Ownership of data in Zone 1 that are generated through OBI-funded Studies will remain with the Participating Institutions, as described above. Where data disclosed in Zone 3 results in a researcher’s independent analysis of the Data (the “Work Product”), Work Product will generally be owned by that researcher and his/her organization, if any, in accordance with applicable intellectual property policies, and any applicable intellectual property terms set out in the Study Description Schedule. We encourage Data users and Data Producers to collaborate on studies.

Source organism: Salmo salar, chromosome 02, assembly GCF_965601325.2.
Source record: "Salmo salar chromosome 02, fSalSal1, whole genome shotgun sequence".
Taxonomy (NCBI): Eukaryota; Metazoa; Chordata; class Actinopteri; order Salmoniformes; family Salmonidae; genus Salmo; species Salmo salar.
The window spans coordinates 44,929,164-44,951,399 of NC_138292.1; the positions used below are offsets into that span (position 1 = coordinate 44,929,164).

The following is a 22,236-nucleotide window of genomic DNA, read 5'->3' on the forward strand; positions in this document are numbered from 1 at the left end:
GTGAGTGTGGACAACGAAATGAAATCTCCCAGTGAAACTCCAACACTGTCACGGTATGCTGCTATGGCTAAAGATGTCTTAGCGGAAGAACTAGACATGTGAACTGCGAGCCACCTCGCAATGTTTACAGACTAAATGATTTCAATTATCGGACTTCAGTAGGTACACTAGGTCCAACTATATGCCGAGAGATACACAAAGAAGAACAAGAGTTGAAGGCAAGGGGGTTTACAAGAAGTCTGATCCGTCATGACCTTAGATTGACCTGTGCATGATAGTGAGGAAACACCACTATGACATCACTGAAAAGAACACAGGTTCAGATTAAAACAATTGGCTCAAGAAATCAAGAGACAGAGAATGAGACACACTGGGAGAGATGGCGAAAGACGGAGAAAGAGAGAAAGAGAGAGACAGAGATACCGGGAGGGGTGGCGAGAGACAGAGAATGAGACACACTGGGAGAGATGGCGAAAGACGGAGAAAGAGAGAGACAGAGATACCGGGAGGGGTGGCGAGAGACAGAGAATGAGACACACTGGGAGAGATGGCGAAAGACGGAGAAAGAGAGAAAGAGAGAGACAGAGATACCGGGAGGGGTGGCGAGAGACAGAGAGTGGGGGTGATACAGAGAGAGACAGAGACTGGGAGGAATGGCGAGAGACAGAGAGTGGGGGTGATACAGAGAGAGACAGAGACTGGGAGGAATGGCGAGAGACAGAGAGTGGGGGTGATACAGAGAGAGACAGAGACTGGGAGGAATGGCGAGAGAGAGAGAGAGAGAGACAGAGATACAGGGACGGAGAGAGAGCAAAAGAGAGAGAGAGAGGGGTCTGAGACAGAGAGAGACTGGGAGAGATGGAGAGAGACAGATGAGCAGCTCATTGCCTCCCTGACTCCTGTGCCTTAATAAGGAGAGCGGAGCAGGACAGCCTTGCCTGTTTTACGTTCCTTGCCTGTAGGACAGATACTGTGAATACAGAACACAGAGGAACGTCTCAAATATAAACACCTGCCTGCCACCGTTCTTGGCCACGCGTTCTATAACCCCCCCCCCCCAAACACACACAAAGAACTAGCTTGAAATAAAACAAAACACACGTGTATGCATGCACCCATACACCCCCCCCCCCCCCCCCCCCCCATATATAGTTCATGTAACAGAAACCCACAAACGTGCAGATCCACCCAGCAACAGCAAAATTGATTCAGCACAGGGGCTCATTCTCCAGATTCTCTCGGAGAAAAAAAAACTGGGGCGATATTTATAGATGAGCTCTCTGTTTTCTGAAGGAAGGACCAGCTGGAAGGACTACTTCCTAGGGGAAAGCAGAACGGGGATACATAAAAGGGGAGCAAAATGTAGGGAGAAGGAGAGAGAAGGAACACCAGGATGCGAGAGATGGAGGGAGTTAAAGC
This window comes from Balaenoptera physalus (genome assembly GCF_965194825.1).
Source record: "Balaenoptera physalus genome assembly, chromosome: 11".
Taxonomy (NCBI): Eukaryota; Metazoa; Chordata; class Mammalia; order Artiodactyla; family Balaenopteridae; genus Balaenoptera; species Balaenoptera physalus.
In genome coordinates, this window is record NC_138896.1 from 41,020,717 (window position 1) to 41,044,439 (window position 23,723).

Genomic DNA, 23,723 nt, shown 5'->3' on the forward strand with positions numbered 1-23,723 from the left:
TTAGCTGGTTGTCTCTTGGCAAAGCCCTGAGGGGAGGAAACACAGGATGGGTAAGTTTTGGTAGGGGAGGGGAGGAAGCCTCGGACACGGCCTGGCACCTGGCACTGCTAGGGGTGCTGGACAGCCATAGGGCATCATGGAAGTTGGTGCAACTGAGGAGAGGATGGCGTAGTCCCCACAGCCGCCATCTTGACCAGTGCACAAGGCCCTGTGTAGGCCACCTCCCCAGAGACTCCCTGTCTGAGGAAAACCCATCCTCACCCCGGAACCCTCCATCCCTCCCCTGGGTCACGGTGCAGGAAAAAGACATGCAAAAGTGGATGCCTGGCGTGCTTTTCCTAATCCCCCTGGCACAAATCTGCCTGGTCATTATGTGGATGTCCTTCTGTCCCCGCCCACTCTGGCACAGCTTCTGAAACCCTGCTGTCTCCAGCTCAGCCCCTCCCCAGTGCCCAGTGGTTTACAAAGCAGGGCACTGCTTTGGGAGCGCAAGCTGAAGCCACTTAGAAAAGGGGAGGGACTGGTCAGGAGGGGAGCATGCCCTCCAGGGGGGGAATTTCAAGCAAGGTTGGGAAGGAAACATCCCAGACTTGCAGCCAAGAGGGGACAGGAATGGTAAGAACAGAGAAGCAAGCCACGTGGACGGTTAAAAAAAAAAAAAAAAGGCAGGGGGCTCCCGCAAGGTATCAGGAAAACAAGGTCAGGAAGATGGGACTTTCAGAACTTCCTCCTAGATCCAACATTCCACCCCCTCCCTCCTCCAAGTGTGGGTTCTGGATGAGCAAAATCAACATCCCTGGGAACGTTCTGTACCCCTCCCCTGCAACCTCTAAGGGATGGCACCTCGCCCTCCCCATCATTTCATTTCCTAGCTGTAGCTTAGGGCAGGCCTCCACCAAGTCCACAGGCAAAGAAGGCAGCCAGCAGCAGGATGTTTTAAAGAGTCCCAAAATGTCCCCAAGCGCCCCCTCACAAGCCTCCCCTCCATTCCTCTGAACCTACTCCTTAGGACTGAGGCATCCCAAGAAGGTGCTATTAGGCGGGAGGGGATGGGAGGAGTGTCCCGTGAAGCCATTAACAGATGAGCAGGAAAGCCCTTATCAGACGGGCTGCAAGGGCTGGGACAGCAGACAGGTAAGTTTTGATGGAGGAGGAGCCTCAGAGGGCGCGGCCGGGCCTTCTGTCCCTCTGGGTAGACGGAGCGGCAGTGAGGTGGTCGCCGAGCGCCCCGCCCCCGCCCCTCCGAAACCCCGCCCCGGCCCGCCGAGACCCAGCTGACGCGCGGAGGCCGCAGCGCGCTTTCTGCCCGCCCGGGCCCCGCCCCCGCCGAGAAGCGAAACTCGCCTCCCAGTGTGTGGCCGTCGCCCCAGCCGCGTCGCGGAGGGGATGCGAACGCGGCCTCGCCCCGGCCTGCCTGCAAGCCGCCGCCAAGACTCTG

Your own data can always be available for analysis using your own tools and those available on Brain-CODE. OBI continues to develop an analytics capacity as part of Brain-CODE. Currently, Brain-CODE provides access to Analytics Workspaces which can be made available to IDP researchers upon request. Here, researchers have access to a host of analytical tools and can also bring their own licenses into the virtual workspace to take advantage of the high performance computing capabilities.
Harmonizing the Ethics Process
Ethics forms should be submitted to the REB at your local institution.
Most of the studies funded by OBI are of low risk to the participants and span multiple sites. To expedite the review of these applications, some REBs have agreed to share their reviews with one another. If you would like to learn more about this process, send us an email here.